Last night, I hosted the premiere for the film “Father’s Day?” in New York City. The film is an incredible project created by Squeaky Moore and Ashley Shante. The movie explores the impact of fatherless homes in the black community and how it affects our thinking as adults. The house was packed and the film was extraordinary, I was honored to be involved.
The film made me think back on my own life, and my first meeting with the sperm donor who created me. His name is Boyce just like my own, and from all indicators I’ve received, I was lucky he wasn’t around. I met the two children he raised and both of them seemed to feel that their interactions with him led to serious psychological damage. In other words, I have almost no respect for my biological father, and there isn’t much he can do to change that.
The film also led me to reflect on the good side of fatherhood. When my sperm donor left the scene of his “sexual crime,” another man stepped in and raised me from the age of three. Throughout my life, I’ve rarely given him proper credit for the tremendous sacrifices he made to get me to adulthood in one piece. I owe this man my life, for he made me everything that I am today.
The film also made me think about “us.” I thought about a community that has been devastated by the removal of so many black men via the prison industrial complex. I thought about educational systems that barely teach black boys how to read, and an economy that even denies employment to black men who are well-educated. I thought about media, which teaches black boys that their path to success involves a basketball, a gun, a microphone, some liquor and perhaps a pound of weed to go with it. I thought about how many of these men have their psyches polluted with so many negative messages that some have almost no ability to become adequate husbands and fathers.
The film also made me think about how our girls are affected by the missing daddy. I reflected on how many of these young women enable the deviant behavior of black men by somehow confusing thugs with real men and passing up good marital opportunities by chasing after the most “swagged out,” handsome Lil Wayne clone with a few dollars in his pocket. Many of these girls never learned what a decent man looks like, they never learned what it means to be a woman, and they certainly never learned what it means to manage a successful relationship. In other words, we’d be lying if we didn’t admit that our women are as much astray as our men.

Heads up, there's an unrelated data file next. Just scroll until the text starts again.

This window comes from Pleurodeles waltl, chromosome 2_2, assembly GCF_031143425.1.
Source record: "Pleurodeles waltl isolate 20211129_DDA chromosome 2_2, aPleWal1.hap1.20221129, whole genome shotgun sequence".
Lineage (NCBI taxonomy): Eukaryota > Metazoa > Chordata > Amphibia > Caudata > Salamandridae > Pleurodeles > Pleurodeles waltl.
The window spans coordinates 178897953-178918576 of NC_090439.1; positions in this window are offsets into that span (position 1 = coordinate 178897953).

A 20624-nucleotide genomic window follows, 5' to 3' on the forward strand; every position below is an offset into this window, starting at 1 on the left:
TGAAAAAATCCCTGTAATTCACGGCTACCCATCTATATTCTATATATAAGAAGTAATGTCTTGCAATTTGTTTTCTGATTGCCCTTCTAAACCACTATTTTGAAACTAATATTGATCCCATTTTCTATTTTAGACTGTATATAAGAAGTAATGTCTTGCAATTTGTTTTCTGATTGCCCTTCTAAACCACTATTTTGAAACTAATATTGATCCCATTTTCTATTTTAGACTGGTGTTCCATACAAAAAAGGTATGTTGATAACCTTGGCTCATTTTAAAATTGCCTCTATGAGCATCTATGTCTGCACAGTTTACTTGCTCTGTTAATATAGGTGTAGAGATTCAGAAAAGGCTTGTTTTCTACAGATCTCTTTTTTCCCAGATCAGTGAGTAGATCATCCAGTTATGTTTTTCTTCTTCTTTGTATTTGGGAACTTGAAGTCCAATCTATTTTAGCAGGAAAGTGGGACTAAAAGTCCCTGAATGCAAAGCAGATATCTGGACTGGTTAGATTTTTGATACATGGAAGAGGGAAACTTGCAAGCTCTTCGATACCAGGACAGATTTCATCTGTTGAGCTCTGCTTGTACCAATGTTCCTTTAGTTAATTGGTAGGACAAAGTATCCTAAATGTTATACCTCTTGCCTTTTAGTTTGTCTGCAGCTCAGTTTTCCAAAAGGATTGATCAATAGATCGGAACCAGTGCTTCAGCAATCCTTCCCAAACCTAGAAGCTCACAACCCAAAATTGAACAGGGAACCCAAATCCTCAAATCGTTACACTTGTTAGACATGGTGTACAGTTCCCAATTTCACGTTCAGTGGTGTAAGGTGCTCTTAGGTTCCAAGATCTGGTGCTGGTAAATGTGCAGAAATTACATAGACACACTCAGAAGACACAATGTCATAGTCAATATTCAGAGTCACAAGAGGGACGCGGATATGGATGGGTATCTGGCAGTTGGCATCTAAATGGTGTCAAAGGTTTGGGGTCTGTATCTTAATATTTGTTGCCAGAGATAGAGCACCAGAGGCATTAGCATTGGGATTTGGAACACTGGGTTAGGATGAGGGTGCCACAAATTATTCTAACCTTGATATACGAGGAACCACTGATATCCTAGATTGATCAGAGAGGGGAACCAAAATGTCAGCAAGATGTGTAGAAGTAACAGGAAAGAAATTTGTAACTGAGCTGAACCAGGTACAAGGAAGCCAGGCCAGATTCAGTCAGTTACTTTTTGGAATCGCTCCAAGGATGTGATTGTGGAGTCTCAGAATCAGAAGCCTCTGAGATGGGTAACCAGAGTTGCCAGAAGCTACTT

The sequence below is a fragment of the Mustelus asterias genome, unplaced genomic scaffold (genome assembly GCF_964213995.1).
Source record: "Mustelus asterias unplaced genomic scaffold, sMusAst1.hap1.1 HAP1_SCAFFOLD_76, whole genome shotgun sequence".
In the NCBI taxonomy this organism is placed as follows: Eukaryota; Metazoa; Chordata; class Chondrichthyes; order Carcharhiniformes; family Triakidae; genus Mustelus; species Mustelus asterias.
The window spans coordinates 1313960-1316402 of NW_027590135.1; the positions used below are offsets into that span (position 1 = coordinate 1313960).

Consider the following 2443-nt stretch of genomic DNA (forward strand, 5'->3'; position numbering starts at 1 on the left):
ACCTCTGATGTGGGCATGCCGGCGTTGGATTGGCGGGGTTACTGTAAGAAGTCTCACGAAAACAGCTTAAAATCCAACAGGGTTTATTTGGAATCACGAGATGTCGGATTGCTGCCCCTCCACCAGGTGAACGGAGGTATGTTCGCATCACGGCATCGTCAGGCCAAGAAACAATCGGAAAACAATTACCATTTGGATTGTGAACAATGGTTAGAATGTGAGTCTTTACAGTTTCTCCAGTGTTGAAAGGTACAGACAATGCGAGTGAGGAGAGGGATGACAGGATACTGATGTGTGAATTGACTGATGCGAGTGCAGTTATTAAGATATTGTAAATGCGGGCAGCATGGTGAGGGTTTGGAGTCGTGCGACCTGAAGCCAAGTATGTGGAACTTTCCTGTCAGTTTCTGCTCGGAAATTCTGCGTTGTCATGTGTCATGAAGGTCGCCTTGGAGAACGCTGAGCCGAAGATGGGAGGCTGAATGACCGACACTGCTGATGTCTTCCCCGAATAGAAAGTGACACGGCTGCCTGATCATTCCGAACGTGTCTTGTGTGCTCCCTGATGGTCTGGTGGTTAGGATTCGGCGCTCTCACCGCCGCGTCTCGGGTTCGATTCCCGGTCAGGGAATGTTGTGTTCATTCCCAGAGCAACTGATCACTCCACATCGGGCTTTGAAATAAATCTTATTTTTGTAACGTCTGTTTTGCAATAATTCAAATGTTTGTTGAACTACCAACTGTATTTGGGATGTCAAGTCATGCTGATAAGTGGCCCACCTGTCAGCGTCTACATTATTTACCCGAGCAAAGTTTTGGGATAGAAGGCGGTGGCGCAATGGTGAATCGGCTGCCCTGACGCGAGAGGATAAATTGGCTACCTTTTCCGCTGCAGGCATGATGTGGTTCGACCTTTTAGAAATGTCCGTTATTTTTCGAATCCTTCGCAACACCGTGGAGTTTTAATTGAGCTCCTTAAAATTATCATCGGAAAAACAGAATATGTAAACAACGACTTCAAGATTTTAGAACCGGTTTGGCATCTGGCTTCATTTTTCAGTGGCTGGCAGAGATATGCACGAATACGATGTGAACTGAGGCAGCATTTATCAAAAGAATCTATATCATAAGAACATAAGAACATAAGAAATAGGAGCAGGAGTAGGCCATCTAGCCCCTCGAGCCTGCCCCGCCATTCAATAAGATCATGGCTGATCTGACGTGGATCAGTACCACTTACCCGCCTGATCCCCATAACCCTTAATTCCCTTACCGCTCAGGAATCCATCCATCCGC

The bottom line is that we are all confused. While many of us are aware of the fatherless problem in our community, most of us are firmly convinced that someone else is the cause of it. The fact, however, is that fixing the parenting problem in black America is going to require at least two things from all of us: Demanding accountability and accepting responsibility.
We must demand accountability from those who think that the power of sex does not come with subsequent responsibility that goes beyond buying a pack of diapers every other week. We must accept responsibility for our broken relationships, get help on analyzing counter-productive patterns in our lives, and stop repeating cycles that exist in our own families. If you are hopping from relationship-to-relationship or your children aren’t getting access to both parents, the truth is that your choices played a direct role in this outcome.
We must demand accountability from the men and women in our families who are refusing to be responsible parents and sometimes, we must take responsibility for their children. We must demand accountability from legislators who choose to ignore the prison industrial complex and racially-biased education and employment systems. We must take responsibility for what we are and are not doing to help solve the problem.
The film “Father’s Day?” is one of the most powerful theatrical pieces to address the impact of fatherless homes in our community and I recommend taking a look. It must also be demanded that we work together to deal with these matters in our own families and break away from the habits that are wired to destroy us. We are all black leaders in our families, our social circles and in our communities, and each of us has an obligation to reject this nonsense.